Case study: Deformed office worker becomes poster girl for health and wellbeing

With her deathly pallor, hunched back, swollen arms and legs, varicose veins and red and cracked skin, Emma looks more like an extra from The Walking Dead than an office worker from the future.

Meet Emma, the office worker of the future – according to a campaign devised by Virgo Health
Meet Emma, the office worker of the future – according to a campaign devised by Virgo Health

Yet the hideous apparition, created to show the dangers of unhealthy workspaces and poor working habits, has succeeded in placing the importance of a good working environment on to the mainstream news agenda.

The brief

She was created as part of an innovative campaign, devised by Virgo Health, which was launched last month.

The agency had been tasked by its client, office equipment supplier Fellowes, with raising awareness among office workers in France, Germany and the UK of workspace health and wellbeing – and the benefits of using ergonomic equipment and solutions. 

Fellowes wanted employees to realise the health implications of a bad workspace and employers to realise their responsibility for improving the office environment to promote health and wellbeing. 

Looking ahead

Virgo Health decided to team up with behavioural futurist William Higham and experts in ergonomics, occupational health and wellbeing at work to produce a report on how current working habits will influence our health in the future.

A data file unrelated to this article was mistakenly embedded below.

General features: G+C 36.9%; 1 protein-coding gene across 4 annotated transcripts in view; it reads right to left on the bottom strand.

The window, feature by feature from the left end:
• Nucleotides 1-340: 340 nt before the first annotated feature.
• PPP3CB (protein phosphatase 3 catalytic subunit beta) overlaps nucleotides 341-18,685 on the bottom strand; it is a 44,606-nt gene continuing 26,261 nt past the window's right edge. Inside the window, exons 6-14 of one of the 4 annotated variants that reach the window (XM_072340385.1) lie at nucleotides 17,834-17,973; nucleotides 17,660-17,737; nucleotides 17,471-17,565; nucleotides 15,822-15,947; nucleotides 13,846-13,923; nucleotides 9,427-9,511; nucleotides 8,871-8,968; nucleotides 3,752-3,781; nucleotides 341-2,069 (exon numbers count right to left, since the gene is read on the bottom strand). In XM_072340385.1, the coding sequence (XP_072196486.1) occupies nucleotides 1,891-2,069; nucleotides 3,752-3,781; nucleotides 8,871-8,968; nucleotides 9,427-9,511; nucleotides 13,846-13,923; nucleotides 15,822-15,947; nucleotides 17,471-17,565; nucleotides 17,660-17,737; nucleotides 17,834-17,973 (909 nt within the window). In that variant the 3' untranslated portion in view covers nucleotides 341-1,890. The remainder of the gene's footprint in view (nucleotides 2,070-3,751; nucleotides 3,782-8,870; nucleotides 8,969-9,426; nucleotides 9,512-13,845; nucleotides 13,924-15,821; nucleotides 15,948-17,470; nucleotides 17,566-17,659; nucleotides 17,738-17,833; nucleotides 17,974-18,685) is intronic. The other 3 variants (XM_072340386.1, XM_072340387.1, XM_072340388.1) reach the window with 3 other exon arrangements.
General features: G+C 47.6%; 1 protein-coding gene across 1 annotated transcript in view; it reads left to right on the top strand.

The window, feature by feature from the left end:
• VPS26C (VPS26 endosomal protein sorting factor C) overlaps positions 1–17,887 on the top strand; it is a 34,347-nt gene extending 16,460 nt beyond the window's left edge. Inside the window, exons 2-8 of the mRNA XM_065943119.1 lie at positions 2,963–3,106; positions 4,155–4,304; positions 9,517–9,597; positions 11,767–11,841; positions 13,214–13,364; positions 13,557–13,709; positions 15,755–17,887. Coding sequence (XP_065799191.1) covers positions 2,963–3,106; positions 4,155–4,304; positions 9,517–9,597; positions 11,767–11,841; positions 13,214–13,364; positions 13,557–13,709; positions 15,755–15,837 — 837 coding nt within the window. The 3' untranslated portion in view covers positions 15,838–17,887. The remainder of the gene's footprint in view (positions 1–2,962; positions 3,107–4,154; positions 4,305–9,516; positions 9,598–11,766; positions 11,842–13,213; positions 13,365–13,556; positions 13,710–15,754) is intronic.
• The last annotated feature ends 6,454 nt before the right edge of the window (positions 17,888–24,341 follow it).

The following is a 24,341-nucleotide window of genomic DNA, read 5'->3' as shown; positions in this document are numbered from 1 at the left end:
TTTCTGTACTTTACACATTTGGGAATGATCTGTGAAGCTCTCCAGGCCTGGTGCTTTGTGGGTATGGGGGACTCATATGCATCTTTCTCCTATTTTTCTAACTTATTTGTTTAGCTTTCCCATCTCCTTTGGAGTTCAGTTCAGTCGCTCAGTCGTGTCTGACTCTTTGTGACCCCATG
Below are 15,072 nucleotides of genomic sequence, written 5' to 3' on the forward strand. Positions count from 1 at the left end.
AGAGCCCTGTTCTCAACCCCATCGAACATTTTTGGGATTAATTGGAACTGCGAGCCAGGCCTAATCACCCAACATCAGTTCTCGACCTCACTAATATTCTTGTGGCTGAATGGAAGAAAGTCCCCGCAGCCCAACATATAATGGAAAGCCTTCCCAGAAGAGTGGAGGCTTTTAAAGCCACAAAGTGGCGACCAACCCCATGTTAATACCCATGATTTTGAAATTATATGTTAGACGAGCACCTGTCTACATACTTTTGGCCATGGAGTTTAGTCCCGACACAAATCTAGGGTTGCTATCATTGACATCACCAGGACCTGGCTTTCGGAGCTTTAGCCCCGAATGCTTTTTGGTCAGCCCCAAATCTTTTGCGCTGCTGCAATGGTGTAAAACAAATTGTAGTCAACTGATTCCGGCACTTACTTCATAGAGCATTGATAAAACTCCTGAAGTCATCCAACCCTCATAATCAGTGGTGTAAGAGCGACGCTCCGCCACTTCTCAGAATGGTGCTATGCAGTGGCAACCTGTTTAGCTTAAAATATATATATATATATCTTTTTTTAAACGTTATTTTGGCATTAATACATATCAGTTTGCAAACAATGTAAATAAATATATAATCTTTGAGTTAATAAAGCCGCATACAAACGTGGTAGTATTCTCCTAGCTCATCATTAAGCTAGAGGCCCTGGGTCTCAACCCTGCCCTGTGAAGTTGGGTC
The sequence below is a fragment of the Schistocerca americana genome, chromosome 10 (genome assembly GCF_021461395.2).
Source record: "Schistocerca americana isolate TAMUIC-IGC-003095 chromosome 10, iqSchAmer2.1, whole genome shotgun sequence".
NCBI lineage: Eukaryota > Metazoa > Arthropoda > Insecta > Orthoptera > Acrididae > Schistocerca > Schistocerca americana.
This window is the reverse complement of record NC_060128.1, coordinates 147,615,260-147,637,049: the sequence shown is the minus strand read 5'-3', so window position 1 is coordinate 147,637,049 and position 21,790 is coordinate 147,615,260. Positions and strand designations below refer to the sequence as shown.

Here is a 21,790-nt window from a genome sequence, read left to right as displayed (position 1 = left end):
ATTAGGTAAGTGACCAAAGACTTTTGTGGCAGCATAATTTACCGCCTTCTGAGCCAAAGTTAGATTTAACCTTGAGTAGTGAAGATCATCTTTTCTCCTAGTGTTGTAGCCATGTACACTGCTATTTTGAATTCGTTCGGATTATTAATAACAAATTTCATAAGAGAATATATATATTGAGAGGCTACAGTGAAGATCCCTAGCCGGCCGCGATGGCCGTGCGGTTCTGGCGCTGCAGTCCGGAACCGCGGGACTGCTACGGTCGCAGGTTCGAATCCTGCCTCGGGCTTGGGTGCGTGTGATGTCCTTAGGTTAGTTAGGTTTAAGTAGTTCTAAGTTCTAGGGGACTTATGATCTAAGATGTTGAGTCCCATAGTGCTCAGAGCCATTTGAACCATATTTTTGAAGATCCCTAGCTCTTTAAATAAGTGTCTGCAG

The agency also commissioned surveys looking at the health and wellbeing of office workers in the targeted countries.



To increase the chances of the campaign making an impact, it was decided to create a life-sized model showing how an office worker could look in 20 years’ time if they continued working with poor posture and inadequately set-up workstations.

The result was Emma.

She was deliberately designed to show the long-term results of things such as poor posture, too much time sitting, hours spent staring at a computer screen and poor air quality.

Making an impact

Within a day of the launch, on 24 October, the campaign had been covered in 14 countries, ranging from the US and Russia to China.



To date, it has been reported in 66 countries, with 1,961 brand mentions, 177,217 engagements and a potential reach of 79 billion, according to Virgo Health, as well as delivering a web traffic uplift of 155 per cent in target markets UK, Germany and France and a 42 per cent uplift globally.

In addition, there have been more than 730,000 views of the campaign video on the client’s YouTube channel.

Crossing from news into entertainment 

And such was her impact that the model made a special guest appearance on ITV’s primetime chat show, The Jonathan Ross Show.



The campaign video featured on the high profile show, which credited Fellowes and the report, and Jonathan Ross talked about the afflictions Emma was suffering from as a result of her workspace environment.





Better than expected

Kirsty Gilmour, director of Virgo Health, told PRWeek: "The phenomenal coverage certainly exceeded our expectations. Using impactful visual storytelling combined with well-considered data, we struck a chord with the media and created a cultural moment for Fellowes, one that helped deliver its workplace health warning across the globe."

She added: "Most importantly, Emma made everyone sit up and think about their posture and workplace environment."


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